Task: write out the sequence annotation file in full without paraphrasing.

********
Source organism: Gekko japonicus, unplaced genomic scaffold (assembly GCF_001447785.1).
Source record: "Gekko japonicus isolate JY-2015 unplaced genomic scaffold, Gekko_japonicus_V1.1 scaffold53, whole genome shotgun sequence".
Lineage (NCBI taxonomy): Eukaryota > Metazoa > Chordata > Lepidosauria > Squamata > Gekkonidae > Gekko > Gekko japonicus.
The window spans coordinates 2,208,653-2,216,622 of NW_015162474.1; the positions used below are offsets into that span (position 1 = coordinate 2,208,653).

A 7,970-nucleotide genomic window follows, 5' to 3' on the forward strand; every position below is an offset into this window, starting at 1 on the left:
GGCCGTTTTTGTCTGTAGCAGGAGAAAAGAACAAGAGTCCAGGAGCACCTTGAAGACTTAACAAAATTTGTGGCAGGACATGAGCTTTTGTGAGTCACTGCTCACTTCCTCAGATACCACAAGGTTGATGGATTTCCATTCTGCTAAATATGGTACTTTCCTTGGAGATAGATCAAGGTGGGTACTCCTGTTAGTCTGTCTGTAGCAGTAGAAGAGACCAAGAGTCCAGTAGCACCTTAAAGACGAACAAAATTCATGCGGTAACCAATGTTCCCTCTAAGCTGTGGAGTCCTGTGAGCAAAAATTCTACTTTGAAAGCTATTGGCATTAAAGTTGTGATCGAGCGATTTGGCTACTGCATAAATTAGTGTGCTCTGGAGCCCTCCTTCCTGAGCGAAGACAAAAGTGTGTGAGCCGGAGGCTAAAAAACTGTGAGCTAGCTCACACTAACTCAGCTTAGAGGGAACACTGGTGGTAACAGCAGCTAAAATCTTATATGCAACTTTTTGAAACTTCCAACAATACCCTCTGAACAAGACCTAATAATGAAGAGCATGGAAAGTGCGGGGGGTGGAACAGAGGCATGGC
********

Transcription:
Source organism: Gekko japonicus, unplaced genomic scaffold (assembly GCF_001447785.1).
Source record: "Gekko japonicus isolate JY-2015 unplaced genomic scaffold, Gekko_japonicus_V1.1 scaffold53, whole genome shotgun sequence".
Lineage (NCBI taxonomy): Eukaryota > Metazoa > Chordata > Lepidosauria > Squamata > Gekkonidae > Gekko > Gekko japonicus.
The window spans coordinates 2,208,653-2,216,622 of NW_015162474.1; the positions used below are offsets into that span (position 1 = coordinate 2,208,653).

A 7,970-nucleotide genomic window follows, 5' to 3' on the forward strand; every position below is an offset into this window, starting at 1 on the left:
GGCCGTTTTTGTCTGTAGCAGGAGAAAAGAACAAGAGTCCAGGAGCACCTTGAAGACTTAACAAAATTTGTGGCAGGACATGAGCTTTTGTGAGTCACTGCTCACTTCCTCAGATACCACAAGGTTGATGGATTTCCATTCTGCTAAATATGGTACTTTCCTTGGAGATAGATCAAGGTGGGTACTCCTGTTAGTCTGTCTGTAGCAGTAGAAGAGACCAAGAGTCCAGTAGCACCTTAAAGACGAACAAAATTCATGCGGTAACCAATGTTCCCTCTAAGCTGTGGAGTCCTGTGAGCAAAAATTCTACTTTGAAAGCTATTGGCATTAAAGTTGTGATCGAGCGATTTGGCTACTGCATAAATTAGTGTGCTCTGGAGCCCTCCTTCCTGAGCGAAGACAAAAGTGTGTGAGCCGGAGGCTAAAAAACTGTGAGCTAGCTCACACTAACTCAGCTTAGAGGGAACACTGGTGGTAACAGCAGCTAAAATCTTATATGCAACTTTTTGAAACTTCCAACAATACCCTCTGAACAAGACCTAATAATGAAGAGCATGGAAAGTGCGGGGGGTGGAACAGAGGCATGGC